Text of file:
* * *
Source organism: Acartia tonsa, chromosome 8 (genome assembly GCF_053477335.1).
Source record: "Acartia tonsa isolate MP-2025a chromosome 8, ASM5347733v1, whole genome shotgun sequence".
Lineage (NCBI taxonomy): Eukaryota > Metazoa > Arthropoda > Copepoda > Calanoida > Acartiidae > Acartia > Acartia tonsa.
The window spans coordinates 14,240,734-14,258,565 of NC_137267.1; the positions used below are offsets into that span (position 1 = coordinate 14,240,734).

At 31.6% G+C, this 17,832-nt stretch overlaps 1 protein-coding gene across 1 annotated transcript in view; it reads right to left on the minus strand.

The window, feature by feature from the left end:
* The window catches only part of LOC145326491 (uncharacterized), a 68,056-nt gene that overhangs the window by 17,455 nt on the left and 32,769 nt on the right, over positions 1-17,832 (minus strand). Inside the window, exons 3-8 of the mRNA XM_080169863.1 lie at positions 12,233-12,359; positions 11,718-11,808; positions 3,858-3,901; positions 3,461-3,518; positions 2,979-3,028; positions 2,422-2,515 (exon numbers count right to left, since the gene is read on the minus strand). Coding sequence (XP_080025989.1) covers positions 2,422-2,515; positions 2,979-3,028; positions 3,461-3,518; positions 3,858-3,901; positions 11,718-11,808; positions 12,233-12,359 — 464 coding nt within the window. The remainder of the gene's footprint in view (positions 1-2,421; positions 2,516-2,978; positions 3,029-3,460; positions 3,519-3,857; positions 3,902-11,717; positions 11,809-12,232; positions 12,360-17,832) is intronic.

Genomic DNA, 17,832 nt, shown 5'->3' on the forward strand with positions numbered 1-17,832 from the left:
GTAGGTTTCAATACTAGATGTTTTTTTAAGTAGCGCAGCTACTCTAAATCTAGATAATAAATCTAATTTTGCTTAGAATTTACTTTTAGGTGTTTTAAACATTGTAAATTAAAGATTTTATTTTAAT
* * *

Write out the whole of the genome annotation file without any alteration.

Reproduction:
Source organism: Acartia tonsa, chromosome 8 (genome assembly GCF_053477335.1).
Source record: "Acartia tonsa isolate MP-2025a chromosome 8, ASM5347733v1, whole genome shotgun sequence".
Lineage (NCBI taxonomy): Eukaryota > Metazoa > Arthropoda > Copepoda > Calanoida > Acartiidae > Acartia > Acartia tonsa.
The window spans coordinates 14,240,734-14,258,565 of NC_137267.1; the positions used below are offsets into that span (position 1 = coordinate 14,240,734).

At 31.6% G+C, this 17,832-nt stretch overlaps 1 protein-coding gene across 1 annotated transcript in view; it reads right to left on the minus strand.

The window, feature by feature from the left end:
* The window catches only part of LOC145326491 (uncharacterized), a 68,056-nt gene that overhangs the window by 17,455 nt on the left and 32,769 nt on the right, over positions 1-17,832 (minus strand). Inside the window, exons 3-8 of the mRNA XM_080169863.1 lie at positions 12,233-12,359; positions 11,718-11,808; positions 3,858-3,901; positions 3,461-3,518; positions 2,979-3,028; positions 2,422-2,515 (exon numbers count right to left, since the gene is read on the minus strand). Coding sequence (XP_080025989.1) covers positions 2,422-2,515; positions 2,979-3,028; positions 3,461-3,518; positions 3,858-3,901; positions 11,718-11,808; positions 12,233-12,359 — 464 coding nt within the window. The remainder of the gene's footprint in view (positions 1-2,421; positions 2,516-2,978; positions 3,029-3,460; positions 3,519-3,857; positions 3,902-11,717; positions 11,809-12,232; positions 12,360-17,832) is intronic.

Genomic DNA, 17,832 nt, shown 5'->3' on the forward strand with positions numbered 1-17,832 from the left:
GTAGGTTTCAATACTAGATGTTTTTTTAAGTAGCGCAGCTACTCTAAATCTAGATAATAAATCTAATTTTGCTTAGAATTTACTTTTAGGTGTTTTAAACATTGTAAATTAAAGATTTTATTTTAAT